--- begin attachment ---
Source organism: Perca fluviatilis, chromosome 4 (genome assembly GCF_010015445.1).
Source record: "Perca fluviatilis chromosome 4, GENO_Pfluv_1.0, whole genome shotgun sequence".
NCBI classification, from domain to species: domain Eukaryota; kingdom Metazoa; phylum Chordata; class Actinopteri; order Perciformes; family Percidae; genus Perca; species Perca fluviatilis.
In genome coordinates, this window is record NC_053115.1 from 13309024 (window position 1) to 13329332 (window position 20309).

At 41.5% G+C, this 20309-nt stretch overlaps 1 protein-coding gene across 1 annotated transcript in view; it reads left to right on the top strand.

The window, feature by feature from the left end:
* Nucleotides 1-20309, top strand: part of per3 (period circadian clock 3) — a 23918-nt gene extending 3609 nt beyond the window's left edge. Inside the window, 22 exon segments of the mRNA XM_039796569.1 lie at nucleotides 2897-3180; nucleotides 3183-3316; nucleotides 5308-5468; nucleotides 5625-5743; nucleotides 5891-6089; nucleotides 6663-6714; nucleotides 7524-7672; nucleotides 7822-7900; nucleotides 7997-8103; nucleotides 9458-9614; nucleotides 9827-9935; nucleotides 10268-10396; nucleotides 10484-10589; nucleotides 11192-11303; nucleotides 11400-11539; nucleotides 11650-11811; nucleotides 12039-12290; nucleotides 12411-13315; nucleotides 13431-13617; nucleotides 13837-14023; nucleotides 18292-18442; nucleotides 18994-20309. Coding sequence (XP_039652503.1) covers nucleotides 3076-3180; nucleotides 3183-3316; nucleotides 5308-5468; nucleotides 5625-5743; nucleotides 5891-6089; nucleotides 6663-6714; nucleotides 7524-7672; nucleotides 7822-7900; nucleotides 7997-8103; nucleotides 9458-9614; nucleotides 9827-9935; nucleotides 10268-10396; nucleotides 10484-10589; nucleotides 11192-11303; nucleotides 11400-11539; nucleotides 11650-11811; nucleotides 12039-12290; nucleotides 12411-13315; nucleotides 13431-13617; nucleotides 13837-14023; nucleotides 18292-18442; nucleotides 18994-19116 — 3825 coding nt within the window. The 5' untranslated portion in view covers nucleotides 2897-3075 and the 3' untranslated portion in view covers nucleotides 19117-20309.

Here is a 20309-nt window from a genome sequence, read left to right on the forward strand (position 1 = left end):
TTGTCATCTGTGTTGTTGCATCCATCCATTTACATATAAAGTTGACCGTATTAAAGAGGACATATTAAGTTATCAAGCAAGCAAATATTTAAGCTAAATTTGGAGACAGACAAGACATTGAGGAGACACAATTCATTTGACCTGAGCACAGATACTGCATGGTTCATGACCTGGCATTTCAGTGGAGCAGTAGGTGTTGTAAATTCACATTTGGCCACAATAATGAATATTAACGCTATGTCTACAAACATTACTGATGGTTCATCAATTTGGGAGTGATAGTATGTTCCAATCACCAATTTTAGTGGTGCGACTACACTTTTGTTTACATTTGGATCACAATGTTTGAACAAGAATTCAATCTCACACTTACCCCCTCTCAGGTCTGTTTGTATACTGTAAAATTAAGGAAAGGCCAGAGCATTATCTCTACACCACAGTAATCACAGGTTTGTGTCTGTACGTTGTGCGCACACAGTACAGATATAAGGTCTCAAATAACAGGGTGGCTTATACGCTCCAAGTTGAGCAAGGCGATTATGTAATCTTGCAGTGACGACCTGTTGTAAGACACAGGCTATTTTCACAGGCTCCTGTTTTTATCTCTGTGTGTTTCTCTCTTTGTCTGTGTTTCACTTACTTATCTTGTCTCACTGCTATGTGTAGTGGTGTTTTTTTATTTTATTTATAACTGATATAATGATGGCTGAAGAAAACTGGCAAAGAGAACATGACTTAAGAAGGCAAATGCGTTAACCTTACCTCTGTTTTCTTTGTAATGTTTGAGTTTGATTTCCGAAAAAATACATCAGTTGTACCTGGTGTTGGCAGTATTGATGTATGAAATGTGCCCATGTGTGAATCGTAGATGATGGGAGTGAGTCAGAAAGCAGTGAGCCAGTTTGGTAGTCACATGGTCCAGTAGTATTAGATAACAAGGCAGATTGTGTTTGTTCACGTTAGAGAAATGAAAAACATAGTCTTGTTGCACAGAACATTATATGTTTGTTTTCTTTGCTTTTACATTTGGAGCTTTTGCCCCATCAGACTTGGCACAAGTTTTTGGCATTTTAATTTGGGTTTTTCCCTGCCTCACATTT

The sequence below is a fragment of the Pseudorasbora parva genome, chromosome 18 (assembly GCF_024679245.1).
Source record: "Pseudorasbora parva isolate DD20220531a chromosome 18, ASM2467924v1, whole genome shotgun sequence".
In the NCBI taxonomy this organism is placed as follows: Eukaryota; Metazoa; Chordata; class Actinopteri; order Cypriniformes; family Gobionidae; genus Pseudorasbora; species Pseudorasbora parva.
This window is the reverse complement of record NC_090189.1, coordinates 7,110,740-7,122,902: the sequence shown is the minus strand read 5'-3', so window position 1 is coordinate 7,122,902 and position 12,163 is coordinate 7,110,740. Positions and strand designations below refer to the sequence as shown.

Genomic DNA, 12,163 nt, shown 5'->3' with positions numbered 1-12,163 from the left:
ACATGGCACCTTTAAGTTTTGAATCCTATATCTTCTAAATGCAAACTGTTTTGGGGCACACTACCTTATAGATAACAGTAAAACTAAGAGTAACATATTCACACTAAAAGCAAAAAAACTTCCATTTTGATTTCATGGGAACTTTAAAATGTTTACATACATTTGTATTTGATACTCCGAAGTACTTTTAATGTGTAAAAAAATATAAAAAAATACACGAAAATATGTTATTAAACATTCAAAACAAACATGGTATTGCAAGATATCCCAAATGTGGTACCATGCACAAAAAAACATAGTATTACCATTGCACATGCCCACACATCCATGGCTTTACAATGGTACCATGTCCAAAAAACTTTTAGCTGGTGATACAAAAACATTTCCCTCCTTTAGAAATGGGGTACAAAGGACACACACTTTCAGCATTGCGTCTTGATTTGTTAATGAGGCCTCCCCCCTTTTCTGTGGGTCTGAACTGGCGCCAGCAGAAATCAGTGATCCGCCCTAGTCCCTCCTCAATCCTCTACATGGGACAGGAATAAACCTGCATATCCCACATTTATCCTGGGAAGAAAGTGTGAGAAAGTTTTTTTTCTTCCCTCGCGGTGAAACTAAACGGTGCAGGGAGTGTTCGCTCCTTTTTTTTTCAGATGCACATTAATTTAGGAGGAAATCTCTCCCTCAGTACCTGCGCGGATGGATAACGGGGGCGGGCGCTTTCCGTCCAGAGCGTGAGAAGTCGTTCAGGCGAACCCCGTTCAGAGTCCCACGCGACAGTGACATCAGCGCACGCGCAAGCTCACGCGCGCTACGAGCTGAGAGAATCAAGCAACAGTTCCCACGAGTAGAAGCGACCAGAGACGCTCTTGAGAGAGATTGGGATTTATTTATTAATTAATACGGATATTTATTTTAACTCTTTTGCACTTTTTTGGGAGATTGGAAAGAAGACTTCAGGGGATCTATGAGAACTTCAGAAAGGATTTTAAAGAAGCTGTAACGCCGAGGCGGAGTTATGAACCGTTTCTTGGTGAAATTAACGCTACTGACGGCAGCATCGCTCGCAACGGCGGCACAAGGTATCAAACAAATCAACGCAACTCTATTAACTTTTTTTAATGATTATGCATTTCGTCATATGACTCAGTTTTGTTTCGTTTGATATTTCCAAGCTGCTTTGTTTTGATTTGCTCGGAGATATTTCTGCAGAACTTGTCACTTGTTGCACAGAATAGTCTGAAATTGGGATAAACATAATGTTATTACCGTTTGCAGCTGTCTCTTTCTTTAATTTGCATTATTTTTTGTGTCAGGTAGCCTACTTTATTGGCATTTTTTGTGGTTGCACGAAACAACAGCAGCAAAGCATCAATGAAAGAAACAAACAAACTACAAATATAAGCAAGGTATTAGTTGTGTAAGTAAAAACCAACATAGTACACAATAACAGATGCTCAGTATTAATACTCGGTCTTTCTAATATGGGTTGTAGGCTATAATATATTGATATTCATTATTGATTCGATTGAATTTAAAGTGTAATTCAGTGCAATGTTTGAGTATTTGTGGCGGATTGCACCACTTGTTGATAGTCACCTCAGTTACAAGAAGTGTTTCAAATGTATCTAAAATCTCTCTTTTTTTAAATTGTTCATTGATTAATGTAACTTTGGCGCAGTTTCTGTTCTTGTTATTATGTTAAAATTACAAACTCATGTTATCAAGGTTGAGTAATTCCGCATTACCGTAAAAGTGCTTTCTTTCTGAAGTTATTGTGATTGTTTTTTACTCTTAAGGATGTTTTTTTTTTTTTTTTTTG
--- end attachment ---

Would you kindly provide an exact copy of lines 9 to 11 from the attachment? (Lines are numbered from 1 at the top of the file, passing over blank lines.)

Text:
TTGTCATCTGTGTTGTTGCATCCATCCATTTACATATAAAGTTGACCGTATTAAAGAGGACATATTAAGTTATCAAGCAAGCAAATATTTAAGCTAAATTTGGAGACAGACAAGACATTGAGGAGACACAATTCATTTGACCTGAGCACAGATACTGCATGGTTCATGACCTGGCATTTCAGTGGAGCAGTAGGTGTTGTAAATTCACATTTGGCCACAATAATGAATATTAACGCTATGTCTACAAACATTACTGATGGTTCATCAATTTGGGAGTGATAGTATGTTCCAATCACCAATTTTAGTGGTGCGACTACACTTTTGTTTACATTTGGATCACAATGTTTGAACAAGAATTCAATCTCACACTTACCCCCTCTCAGGTCTGTTTGTATACTGTAAAATTAAGGAAAGGCCAGAGCATTATCTCTACACCACAGTAATCACAGGTTTGTGTCTGTACGTTGTGCGCACACAGTACAGATATAAGGTCTCAAATAACAGGGTGGCTTATACGCTCCAAGTTGAGCAAGGCGATTATGTAATCTTGCAGTGACGACCTGTTGTAAGACACAGGCTATTTTCACAGGCTCCTGTTTTTATCTCTGTGTGTTTCTCTCTTTGTCTGTGTTTCACTTACTTATCTTGTCTCACTGCTATGTGTAGTGGTGTTTTTTTATTTTATTTATAACTGATATAATGATGGCTGAAGAAAACTGGCAAAGAGAACATGACTTAAGAAGGCAAATGCGTTAACCTTACCTCTGTTTTCTTTGTAATGTTTGAGTTTGATTTCCGAAAAAATACATCAGTTGTACCTGGTGTTGGCAGTATTGATGTATGAAATGTGCCCATGTGTGAATCGTAGATGATGGGAGTGAGTCAGAAAGCAGTGAGCCAGTTTGGTAGTCACATGGTCCAGTAGTATTAGATAACAAGGCAGATTGTGTTTGTTCACGTTAGAGAAATGAAAAACATAGTCTTGTTGCACAGAACATTATATGTTTGTTTTCTTTGCTTTTACATTTGGAGCTTTTGCCCCATCAGACTTGGCACAAGTTTTTGGCATTTTAATTTGGGTTTTTCCCTGCCTCACATTT

The sequence below is a fragment of the Pseudorasbora parva genome, chromosome 18 (assembly GCF_024679245.1).
Source record: "Pseudorasbora parva isolate DD20220531a chromosome 18, ASM2467924v1, whole genome shotgun sequence".